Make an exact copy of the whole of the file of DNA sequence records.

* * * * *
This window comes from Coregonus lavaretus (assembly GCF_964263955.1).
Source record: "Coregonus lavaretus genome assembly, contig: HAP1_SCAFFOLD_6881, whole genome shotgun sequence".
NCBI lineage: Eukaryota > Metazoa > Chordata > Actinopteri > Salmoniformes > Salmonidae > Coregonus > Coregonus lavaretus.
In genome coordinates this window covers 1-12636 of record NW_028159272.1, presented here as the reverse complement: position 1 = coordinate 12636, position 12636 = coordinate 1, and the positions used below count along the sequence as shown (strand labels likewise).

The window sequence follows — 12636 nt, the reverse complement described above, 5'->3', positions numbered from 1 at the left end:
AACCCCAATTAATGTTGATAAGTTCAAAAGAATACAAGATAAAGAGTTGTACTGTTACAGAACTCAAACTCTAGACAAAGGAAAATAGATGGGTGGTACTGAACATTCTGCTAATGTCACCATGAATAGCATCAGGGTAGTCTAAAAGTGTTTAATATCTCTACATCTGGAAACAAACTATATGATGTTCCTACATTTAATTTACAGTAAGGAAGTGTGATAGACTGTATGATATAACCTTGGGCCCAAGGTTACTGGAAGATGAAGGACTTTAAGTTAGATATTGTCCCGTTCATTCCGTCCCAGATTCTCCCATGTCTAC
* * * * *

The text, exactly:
This window comes from Coregonus lavaretus (assembly GCF_964263955.1).
Source record: "Coregonus lavaretus genome assembly, contig: HAP1_SCAFFOLD_6881, whole genome shotgun sequence".
NCBI lineage: Eukaryota > Metazoa > Chordata > Actinopteri > Salmoniformes > Salmonidae > Coregonus > Coregonus lavaretus.
In genome coordinates this window covers 1-12636 of record NW_028159272.1, presented here as the reverse complement: position 1 = coordinate 12636, position 12636 = coordinate 1, and the positions used below count along the sequence as shown (strand labels likewise).

The window sequence follows — 12636 nt, the reverse complement described above, 5'->3', positions numbered from 1 at the left end:
AACCCCAATTAATGTTGATAAGTTCAAAAGAATACAAGATAAAGAGTTGTACTGTTACAGAACTCAAACTCTAGACAAAGGAAAATAGATGGGTGGTACTGAACATTCTGCTAATGTCACCATGAATAGCATCAGGGTAGTCTAAAAGTGTTTAATATCTCTACATCTGGAAACAAACTATATGATGTTCCTACATTTAATTTACAGTAAGGAAGTGTGATAGACTGTATGATATAACCTTGGGCCCAAGGTTACTGGAAGATGAAGGACTTTAAGTTAGATATTGTCCCGTTCATTCCGTCCCAGATTCTCCCATGTCTAC